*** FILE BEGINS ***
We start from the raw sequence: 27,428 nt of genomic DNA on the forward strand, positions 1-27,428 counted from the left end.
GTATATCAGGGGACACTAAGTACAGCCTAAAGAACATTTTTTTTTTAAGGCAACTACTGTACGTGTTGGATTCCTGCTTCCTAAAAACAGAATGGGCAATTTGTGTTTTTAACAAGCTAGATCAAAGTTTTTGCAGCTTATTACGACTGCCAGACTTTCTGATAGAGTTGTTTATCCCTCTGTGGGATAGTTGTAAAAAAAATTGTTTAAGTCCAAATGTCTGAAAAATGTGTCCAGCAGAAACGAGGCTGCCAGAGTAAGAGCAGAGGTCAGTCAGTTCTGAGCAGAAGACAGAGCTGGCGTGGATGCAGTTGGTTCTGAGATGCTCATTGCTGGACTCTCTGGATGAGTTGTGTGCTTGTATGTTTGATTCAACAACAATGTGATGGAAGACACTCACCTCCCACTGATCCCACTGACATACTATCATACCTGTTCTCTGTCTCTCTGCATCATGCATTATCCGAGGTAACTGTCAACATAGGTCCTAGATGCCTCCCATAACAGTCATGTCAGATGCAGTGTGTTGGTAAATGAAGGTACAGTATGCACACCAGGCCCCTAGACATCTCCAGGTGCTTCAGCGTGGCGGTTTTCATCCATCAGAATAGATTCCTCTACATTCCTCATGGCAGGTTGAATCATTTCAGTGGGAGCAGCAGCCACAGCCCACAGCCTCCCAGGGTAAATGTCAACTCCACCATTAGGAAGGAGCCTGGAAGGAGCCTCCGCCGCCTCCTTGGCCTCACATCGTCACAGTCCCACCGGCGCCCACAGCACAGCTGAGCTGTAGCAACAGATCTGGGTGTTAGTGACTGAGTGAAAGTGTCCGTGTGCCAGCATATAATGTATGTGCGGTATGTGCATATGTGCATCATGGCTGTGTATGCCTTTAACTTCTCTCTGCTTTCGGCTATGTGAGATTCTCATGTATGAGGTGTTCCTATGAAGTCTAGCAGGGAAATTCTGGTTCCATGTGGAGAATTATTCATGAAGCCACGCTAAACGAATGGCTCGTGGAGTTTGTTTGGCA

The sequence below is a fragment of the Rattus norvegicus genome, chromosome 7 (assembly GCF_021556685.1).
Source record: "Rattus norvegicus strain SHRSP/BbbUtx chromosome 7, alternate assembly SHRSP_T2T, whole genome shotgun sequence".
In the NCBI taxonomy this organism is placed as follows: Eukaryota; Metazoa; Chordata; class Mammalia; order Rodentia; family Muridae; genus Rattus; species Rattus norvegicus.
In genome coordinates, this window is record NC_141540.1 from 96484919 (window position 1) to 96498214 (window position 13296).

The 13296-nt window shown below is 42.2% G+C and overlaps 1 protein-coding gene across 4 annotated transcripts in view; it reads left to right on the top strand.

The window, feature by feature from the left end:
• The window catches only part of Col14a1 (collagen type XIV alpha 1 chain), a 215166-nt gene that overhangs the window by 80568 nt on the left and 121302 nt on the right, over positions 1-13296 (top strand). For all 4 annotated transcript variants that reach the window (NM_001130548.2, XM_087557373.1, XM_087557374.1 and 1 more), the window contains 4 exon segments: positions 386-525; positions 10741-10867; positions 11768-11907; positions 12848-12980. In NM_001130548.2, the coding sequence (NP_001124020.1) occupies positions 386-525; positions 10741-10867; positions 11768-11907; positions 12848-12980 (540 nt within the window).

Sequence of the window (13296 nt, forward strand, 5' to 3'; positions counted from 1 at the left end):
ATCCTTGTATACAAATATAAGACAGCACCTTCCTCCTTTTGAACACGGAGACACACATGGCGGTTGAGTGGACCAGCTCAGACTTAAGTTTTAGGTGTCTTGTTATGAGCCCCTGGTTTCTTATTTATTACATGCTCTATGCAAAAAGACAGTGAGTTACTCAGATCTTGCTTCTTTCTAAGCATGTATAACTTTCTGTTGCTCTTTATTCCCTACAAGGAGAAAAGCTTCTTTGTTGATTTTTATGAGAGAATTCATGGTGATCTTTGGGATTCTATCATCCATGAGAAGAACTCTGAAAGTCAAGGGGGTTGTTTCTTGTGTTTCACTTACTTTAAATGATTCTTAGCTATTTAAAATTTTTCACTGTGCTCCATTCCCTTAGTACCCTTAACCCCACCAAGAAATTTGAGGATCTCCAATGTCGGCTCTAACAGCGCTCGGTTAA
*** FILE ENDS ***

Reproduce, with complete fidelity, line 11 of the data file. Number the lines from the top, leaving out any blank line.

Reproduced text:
ATCCTTGTATACAAATATAAGACAGCACCTTCCTCCTTTTGAACACGGAGACACACATGGCGGTTGAGTGGACCAGCTCAGACTTAAGTTTTAGGTGTCTTGTTATGAGCCCCTGGTTTCTTATTTATTACATGCTCTATGCAAAAAGACAGTGAGTTACTCAGATCTTGCTTCTTTCTAAGCATGTATAACTTTCTGTTGCTCTTTATTCCCTACAAGGAGAAAAGCTTCTTTGTTGATTTTTATGAGAGAATTCATGGTGATCTTTGGGATTCTATCATCCATGAGAAGAACTCTGAAAGTCAAGGGGGTTGTTTCTTGTGTTTCACTTACTTTAAATGATTCTTAGCTATTTAAAATTTTTCACTGTGCTCCATTCCCTTAGTACCCTTAACCCCACCAAGAAATTTGAGGATCTCCAATGTCGGCTCTAACAGCGCTCGGTTAA